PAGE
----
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Under Pressure

Apr/05/2024 / by Team Seema

South Asians face unique stressors that can contribute to anxiety and other mental health conditions

April marks National Stress Awareness Month, a time to focus on the importance of mental well-being and the impact of stress on our lives. According to South Asian Americans For Change (SAAFC), a community dedicated to breaking mental health stigmas, nearly one in five South Asians living in the US report a mood or anxiety disorder in their lifetime—and undue stress can negatively impact those conditions. 

South Asian Americans often face a complex set of cultural expectations and pressures that can contribute to heightened stress levels. These include academic and professional success, family obligations, and the pressure to maintain a strong cultural identity while assimilating into other societies. Additionally, the stigma associated with mental health issues in South Asian cultures can make it difficult for individuals to seek help or openly discuss their struggles.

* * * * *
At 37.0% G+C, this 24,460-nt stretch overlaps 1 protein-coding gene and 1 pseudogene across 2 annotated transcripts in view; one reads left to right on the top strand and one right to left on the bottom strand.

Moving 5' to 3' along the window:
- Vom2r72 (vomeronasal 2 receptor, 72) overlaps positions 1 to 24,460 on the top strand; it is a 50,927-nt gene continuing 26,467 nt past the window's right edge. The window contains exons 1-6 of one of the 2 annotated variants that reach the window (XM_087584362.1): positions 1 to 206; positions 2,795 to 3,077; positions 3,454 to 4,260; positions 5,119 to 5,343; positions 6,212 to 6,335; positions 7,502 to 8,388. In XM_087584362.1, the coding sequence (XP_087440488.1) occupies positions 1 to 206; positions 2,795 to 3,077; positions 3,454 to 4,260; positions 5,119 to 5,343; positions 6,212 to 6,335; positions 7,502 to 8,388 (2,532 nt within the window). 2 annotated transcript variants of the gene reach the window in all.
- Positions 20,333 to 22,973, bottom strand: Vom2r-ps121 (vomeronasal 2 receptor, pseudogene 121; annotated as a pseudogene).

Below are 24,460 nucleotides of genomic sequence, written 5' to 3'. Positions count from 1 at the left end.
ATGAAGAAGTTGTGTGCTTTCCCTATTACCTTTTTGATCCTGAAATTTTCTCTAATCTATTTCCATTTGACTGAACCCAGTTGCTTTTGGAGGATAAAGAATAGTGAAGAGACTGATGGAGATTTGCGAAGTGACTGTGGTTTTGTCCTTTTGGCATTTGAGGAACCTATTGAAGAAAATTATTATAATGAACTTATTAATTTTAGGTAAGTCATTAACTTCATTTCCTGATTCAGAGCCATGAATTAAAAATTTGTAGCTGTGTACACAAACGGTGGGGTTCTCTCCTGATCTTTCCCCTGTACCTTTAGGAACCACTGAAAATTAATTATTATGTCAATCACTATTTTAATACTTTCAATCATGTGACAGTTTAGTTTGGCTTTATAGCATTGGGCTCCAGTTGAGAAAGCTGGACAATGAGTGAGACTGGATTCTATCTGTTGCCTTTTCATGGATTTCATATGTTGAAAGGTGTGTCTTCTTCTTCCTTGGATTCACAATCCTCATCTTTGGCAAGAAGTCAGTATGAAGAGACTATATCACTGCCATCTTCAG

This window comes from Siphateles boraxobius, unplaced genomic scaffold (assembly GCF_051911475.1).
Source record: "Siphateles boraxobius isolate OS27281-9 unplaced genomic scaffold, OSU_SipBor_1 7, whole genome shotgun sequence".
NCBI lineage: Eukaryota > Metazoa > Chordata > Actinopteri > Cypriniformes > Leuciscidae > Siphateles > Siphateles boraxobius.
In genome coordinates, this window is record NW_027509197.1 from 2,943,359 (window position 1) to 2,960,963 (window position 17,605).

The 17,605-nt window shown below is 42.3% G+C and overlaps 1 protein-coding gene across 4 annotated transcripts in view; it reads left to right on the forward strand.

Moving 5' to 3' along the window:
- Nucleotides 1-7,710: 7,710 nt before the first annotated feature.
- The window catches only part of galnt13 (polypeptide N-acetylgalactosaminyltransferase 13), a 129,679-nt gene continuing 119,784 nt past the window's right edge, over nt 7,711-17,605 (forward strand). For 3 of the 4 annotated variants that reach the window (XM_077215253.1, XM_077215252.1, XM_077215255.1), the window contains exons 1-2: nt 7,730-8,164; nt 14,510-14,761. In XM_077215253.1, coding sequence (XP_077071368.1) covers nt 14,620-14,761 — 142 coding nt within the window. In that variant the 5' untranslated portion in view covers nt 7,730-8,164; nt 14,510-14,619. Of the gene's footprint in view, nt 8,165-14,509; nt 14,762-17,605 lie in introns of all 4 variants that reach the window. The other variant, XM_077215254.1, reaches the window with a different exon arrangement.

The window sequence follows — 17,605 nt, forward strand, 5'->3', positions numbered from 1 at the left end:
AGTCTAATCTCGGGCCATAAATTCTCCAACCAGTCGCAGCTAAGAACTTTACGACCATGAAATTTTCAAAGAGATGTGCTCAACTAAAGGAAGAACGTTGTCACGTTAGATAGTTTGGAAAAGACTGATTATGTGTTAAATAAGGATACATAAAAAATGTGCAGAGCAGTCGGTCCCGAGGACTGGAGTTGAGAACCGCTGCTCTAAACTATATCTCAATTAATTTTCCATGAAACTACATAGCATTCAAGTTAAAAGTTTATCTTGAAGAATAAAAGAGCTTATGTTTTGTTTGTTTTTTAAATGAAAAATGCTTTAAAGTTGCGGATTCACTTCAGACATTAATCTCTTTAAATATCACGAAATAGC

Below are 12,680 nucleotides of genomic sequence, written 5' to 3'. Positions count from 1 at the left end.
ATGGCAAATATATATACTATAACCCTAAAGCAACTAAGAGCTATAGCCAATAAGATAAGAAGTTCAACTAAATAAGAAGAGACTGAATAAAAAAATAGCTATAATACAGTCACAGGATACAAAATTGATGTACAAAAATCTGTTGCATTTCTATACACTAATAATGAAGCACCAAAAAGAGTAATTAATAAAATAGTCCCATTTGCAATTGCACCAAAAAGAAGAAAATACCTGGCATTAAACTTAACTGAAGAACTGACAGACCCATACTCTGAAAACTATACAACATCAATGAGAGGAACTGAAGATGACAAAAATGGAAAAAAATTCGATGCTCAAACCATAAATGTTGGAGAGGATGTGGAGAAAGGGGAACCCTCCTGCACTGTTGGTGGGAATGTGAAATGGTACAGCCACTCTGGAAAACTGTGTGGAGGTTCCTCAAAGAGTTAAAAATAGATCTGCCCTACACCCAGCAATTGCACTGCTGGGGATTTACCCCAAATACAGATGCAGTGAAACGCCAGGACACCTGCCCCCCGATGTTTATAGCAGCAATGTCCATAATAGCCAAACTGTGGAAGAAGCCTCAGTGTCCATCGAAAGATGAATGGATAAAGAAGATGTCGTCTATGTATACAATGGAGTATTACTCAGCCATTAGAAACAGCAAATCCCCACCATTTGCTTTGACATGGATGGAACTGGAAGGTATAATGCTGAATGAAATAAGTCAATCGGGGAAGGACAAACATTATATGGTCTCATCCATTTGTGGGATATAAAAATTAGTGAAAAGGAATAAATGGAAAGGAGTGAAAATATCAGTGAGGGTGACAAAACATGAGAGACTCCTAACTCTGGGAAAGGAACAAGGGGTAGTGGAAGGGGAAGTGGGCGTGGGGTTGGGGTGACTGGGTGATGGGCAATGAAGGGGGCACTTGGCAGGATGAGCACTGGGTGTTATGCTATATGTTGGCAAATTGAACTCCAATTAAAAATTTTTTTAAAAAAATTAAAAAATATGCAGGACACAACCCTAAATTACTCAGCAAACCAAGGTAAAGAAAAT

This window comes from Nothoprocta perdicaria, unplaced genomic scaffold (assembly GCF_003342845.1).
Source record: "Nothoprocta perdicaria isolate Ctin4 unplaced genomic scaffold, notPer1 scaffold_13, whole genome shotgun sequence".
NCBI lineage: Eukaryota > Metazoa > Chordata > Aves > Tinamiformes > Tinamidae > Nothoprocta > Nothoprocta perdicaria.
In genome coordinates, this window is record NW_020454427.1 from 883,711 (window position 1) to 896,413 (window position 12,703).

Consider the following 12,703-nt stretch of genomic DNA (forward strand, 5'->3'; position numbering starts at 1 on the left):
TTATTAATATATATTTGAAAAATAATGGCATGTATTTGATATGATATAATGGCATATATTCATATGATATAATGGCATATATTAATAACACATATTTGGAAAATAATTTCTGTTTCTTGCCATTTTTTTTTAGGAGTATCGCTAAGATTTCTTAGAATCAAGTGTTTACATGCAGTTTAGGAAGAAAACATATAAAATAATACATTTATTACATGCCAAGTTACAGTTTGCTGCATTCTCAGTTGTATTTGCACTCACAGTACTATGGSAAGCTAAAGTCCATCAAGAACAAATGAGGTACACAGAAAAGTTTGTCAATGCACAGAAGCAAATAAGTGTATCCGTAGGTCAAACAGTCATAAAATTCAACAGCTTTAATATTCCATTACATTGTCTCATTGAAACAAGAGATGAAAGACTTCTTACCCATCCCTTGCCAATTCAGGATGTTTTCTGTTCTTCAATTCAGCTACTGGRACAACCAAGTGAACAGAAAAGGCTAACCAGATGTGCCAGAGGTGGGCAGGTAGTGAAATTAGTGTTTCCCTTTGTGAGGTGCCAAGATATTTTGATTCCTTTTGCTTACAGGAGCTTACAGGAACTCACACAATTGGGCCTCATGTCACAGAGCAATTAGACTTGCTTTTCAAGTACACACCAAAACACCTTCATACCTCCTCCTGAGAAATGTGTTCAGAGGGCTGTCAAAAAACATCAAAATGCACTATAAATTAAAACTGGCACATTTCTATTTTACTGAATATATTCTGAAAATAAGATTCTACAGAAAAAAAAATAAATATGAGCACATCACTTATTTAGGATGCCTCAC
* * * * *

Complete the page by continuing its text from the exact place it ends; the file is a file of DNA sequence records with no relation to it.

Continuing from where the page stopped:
To combat this, the SAAFC has focused on creating more spaces and events that feature South Asian leaders, mental health professionals, and peers where mental health and its struggles can be discussed openly and safely. By reducing the stigma around voicing mental health challenges, people are more likely to seek help, adhere to treatment, and ultimately end up with better outcomes. 

Unsure where to start? Mental Health America offers a 16-question Stress screener to assess where you’re currently at from a stress standpoint, and offer achievable ways to manage it. If levels are high, it also offers an Anxiety Screen, Depression Screen, or a PTSD Screen to see if those conditions might be contributing to your underlying stress.  Try it at

Stress Vs. Anxiety

Unsure if what you’re facing is stress or anxiety, or both? Here’s how the National Institute of Mental Health defines them: 


  • Generally is a response to an external cause, such as taking a big test or arguing with a friend.
  • Goes away once the situation is resolved.
  • Can be positive or negative. For example, it may inspire you to meet a deadline, or it may cause you to lose sleep.

Stress & Anxiety

Both stress and anxiety can affect your mind and body. You may experience symptoms such as:

  • Excessive worry
  • Uneasiness
  • Tension
  • Headaches or body pain
  • High blood pressure
  • Loss of sleep


  • Generally anxiety is internal, meaning it’s your reaction to stress.
  • Usually involves a persistent feeling of apprehension or dread that doesn’t go away, and that interferes with how you live your life.
  • Is constant, even if there is no immediate threat.

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